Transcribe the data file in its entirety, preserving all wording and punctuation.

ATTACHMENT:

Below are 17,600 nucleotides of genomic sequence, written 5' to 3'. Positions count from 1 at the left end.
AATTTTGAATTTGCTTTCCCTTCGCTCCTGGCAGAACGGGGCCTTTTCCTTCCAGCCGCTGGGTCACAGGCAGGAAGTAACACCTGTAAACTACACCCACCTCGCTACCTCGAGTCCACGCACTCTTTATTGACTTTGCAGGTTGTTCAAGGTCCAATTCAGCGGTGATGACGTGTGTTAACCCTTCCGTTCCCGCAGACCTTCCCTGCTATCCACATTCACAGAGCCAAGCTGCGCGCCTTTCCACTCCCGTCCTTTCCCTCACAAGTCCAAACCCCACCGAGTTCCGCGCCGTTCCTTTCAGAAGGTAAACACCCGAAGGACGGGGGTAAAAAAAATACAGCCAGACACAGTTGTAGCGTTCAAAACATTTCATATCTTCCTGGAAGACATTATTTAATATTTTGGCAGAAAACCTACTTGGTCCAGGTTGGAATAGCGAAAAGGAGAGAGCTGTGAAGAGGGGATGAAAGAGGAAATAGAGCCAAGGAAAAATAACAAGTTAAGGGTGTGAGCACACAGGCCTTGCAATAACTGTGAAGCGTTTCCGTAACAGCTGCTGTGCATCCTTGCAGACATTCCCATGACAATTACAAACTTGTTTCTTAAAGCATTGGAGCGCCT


Below are 17,600 nucleotides of genomic sequence, written 5' to 3'. Positions count from 1 at the left end.
AATTTTGAATTTGCTTTCCCTTCGCTCCTGGCAGAACGGGGCCTTTTCCTTCCAGCCGCTGGGTCACAGGCAGGAAGTAACACCTGTAAACTACACCCACCTCGCTACCTCGAGTCCACGCACTCTTTATTGACTTTGCAGGTTGTTCAAGGTCCAATTCAGCGGTGATGACGTGTGTTAACCCTTCCGTTCCCGCAGACCTTCCCTGCTATCCACATTCACAGAGCCAAGCTGCGCGCCTTTCCACTCCCGTCCTTTCCCTCACAAGTCCAAACCCCACCGAGTTCCGCGCCGTTCCTTTCAGAAGGTAAACACCCGAAGGACGGGGGTAAAAAAAATACAGCCAGACACAGTTGTAGCGTTCAAAACATTTCATATCTTCCTGGAAGACATTATTTAATATTTTGGCAGAAAACCTACTTGGTCCAGGTTGGAATAGCGAAAAGGAGAGAGCTGTGAAGAGGGGATGAAAGAGGAAATAGAGCCAAGGAAAAATAACAAGTTAAGGGTGTGAGCACACAGGCCTTGCAATAACTGTGAAGCGTTTCCGTAACAGCTGCTGTGCATCCTTGCAGACATTCCCATGACAATTACAAACTTGTTTCTTAAAGCATTGGAGCGCCT